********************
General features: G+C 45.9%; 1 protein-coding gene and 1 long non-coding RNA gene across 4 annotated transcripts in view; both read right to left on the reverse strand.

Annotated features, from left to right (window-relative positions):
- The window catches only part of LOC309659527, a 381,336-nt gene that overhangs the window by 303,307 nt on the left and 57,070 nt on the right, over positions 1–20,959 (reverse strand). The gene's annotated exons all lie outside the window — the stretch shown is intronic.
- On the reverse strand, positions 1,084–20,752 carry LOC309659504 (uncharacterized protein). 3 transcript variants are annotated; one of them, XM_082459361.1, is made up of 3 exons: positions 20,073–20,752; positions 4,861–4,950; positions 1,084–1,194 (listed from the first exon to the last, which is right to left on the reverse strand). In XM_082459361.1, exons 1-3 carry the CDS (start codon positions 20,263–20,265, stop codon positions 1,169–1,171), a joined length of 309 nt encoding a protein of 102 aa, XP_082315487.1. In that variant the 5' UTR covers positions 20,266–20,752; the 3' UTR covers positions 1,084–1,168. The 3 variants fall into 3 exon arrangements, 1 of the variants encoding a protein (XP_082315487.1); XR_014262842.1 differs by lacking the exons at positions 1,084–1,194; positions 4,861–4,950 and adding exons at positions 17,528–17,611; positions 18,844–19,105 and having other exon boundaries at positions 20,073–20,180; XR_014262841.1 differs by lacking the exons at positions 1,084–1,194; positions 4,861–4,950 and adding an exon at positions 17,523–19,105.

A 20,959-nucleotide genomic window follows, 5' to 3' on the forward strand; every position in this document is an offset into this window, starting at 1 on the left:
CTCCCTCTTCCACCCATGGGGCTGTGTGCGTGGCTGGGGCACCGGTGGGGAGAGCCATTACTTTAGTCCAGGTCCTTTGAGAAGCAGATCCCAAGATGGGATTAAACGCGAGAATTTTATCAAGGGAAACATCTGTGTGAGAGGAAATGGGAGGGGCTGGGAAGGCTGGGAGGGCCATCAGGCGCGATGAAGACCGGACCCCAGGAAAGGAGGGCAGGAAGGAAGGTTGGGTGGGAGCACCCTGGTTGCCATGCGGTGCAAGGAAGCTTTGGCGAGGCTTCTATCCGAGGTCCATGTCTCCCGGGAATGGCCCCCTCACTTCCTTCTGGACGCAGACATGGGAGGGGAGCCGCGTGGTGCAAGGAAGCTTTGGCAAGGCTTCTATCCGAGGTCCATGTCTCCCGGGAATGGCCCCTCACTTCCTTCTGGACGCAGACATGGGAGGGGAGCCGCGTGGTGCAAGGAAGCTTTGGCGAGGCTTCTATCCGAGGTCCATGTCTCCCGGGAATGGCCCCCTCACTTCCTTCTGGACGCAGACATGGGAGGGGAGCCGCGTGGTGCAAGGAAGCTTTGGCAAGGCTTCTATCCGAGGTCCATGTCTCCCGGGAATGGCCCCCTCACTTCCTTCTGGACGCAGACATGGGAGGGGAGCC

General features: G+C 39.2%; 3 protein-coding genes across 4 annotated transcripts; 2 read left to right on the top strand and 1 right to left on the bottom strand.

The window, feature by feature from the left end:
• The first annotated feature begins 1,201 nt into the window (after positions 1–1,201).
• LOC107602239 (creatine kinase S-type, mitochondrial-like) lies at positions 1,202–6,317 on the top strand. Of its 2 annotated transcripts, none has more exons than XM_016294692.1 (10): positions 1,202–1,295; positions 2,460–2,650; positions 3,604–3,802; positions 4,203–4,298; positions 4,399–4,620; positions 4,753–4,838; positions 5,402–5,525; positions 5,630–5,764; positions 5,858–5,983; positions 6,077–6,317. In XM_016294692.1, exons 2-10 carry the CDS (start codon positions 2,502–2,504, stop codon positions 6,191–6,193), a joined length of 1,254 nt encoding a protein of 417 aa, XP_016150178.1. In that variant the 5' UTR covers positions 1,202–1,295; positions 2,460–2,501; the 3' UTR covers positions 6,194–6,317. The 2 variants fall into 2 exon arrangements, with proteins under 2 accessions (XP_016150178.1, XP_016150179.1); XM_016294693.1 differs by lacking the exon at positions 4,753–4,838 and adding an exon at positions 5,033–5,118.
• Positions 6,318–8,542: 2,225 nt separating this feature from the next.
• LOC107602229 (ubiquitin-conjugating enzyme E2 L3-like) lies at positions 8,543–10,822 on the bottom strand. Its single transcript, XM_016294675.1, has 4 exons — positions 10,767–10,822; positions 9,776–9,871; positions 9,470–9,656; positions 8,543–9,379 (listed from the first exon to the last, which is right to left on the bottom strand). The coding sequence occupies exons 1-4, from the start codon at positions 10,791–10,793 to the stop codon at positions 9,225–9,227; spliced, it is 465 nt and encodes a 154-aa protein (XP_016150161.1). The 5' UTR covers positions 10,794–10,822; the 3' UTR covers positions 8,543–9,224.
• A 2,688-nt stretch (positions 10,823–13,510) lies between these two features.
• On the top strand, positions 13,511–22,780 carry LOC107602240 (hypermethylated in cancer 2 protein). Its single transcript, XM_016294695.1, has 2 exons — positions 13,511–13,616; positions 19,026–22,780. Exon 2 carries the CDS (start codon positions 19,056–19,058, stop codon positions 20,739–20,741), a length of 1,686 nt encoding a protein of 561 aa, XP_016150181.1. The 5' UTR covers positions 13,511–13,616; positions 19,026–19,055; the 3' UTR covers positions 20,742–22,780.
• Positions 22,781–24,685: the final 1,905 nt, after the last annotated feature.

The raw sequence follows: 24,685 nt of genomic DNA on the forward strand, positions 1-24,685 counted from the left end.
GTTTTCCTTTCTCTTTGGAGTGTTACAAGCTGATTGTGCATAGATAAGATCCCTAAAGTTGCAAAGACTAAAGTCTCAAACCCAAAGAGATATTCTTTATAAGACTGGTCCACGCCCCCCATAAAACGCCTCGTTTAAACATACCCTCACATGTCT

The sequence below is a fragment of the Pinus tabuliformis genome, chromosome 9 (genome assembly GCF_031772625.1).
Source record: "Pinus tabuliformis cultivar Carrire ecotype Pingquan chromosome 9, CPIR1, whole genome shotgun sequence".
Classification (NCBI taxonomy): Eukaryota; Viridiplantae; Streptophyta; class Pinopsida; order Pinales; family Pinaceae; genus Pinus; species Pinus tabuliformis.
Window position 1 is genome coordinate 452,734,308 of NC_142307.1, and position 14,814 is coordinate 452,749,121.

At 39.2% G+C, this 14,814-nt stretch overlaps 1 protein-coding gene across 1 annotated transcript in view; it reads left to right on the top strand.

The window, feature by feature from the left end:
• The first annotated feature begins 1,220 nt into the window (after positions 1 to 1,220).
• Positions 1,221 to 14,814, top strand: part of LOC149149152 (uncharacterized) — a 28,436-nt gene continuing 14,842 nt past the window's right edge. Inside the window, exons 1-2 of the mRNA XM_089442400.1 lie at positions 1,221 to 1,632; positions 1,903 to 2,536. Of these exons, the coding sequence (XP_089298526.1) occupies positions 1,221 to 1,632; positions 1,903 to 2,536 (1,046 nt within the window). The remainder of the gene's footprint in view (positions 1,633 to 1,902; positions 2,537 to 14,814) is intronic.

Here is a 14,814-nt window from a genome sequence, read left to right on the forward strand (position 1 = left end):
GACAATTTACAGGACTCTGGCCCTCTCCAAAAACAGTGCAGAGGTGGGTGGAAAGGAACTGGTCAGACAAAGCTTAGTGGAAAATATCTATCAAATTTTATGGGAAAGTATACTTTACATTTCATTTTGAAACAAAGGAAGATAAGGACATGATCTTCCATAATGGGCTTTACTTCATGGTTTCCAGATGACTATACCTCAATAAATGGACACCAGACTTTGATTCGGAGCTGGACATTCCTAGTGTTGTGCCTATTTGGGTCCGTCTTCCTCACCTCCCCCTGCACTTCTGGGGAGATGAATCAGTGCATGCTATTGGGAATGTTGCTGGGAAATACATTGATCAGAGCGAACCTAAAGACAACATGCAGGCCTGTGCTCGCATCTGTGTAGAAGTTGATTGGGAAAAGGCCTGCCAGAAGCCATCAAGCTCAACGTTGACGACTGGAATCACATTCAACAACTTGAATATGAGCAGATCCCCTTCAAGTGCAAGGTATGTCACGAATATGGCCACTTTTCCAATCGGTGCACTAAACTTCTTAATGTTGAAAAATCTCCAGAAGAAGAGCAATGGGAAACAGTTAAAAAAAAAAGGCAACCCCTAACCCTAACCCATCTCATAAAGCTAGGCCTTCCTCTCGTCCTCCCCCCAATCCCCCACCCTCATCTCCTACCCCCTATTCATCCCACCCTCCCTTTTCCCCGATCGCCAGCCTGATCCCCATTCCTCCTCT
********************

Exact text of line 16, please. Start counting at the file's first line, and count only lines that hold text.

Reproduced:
The raw sequence follows: 24,685 nt of genomic DNA on the forward strand, positions 1-24,685 counted from the left end.